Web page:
Living on an island makes this expression come alive for me.
It’s sometimes a surreal experience to think of my life 4 months ago in Payson. Life is very different here, to say the least, but it’s incredible how little by little I have come to view things here as the new normal. For example, I had a brief visit back to the states in February, and I couldn’t get over the miracle of turning on the faucet and water coming on every. single. time. Even if someone is taking a shower, running the dishwasher, using the washing machine, and watering the lawn all at once, you’re still going to get water from your tap, and maybe even warm water!
Water is something I’ve come to appreciate so much more since living in Ecuador, and especially since moving to San Cristóbal. It’s funny to think how I used to get bent out of shape when my showers got a little cold because someone had turned on the washing machine before I was done, or how I use to gripe about the hard water residue left on my dishes after running the dishwasher. Ha, I don’t have any of those worries now, because there is never any hot water to begin with, and no dishwasher, either.
In Ancon (on the mainland of Ecuador) we experienced occasional water shortages during the day when only the garden hose had enough pressure to give us water. But this last weekend we had not a drop of running water for almost three days. That was rough, not being able to wash your hands, do dishes, or, ahem, flush the toilet. Yeah, pretty gross. But we bought some bottled water, collected some from a rain storm (but it was, of course, our driest weekend yet, so it wasn’t much) and just stunk, I mean stuck it out.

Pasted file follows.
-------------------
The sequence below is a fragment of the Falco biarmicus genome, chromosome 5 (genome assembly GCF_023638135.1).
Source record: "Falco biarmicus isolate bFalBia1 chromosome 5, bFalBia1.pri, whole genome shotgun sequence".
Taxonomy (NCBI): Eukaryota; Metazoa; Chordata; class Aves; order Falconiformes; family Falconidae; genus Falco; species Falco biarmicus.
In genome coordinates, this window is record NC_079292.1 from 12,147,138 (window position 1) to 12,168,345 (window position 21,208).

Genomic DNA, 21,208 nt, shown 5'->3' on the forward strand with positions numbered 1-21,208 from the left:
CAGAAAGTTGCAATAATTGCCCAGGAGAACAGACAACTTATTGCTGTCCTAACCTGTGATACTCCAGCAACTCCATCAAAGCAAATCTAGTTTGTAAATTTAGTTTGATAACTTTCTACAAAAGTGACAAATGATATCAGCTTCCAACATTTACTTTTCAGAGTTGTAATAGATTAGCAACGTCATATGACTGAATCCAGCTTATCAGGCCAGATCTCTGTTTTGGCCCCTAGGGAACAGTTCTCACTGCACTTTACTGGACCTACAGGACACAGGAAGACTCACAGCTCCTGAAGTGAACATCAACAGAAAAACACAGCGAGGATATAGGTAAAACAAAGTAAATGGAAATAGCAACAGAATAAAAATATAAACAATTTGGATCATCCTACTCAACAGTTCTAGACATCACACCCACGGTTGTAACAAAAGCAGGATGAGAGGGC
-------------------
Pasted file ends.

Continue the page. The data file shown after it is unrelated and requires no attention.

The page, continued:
Do you know how grateful I was to have this coming out of my tap! (The one on the right is our dear Galapagos water, the left is bottled water.)
Anyways, this water-less weekend also happened to be Easter weekend (yes, I know I’m behind in posting). I did not feel like cooking since I hadn’t been able to shower or wash dishes. But it was Easter, so I had to make something. So an idea came to mind: Deep-fried. Cheese. Sugar.
I have done quite a bit of frying lately since it is a fairly convenient way to produce food fast here. (And fortunately, I average at least a mile and a half of walking here and there every day, so it’s not terribly terrible for me to eat fried food). So empanadas fit the bill for our Easter feast. Well, feast may be an overstatement, given that the Easter feasts here usually here usually involve a terribly complicated meal that revolves around a fish soup called fanesca. My husband has lovingly suggested that I hold off on trying to make it until I feel really confident. It’s my Mount Everest of cooking. So yes, these empanadas were more like an Easter snack.
But still good. I loosely followed this recipe, but found myself on a Sunday morning without butter or orange juice, so I just improvised. I Used oil instead of butter, but halved the quantity and added more water to make the dough the right consistency. And added a splash of lime juice. It still worked and really, when can you go wrong with dough-wrapped deep-fried cheese topped with a generous helping of crystalline sugar? Answer: Never. (Okay, I do acknowledge people with food allergies and dietary restrictions, but you get the point.)
Dad, if you’re reading this, these pictures are just for you. I’ll have to make you some when we visit for Christmas.
So, on the actual holiday front, we didn’t have baskets, or eggs in any form. No bunnies or fake grass, chicks or peeps (though, there will probably never be peeps at any Easter celebration I’m in charge of). We just talked about the Savior and the Resurrection, tried to make it meaningful for the girls, and yup, that was it. Simple and sweet. So overall a pretty good holiday, after all.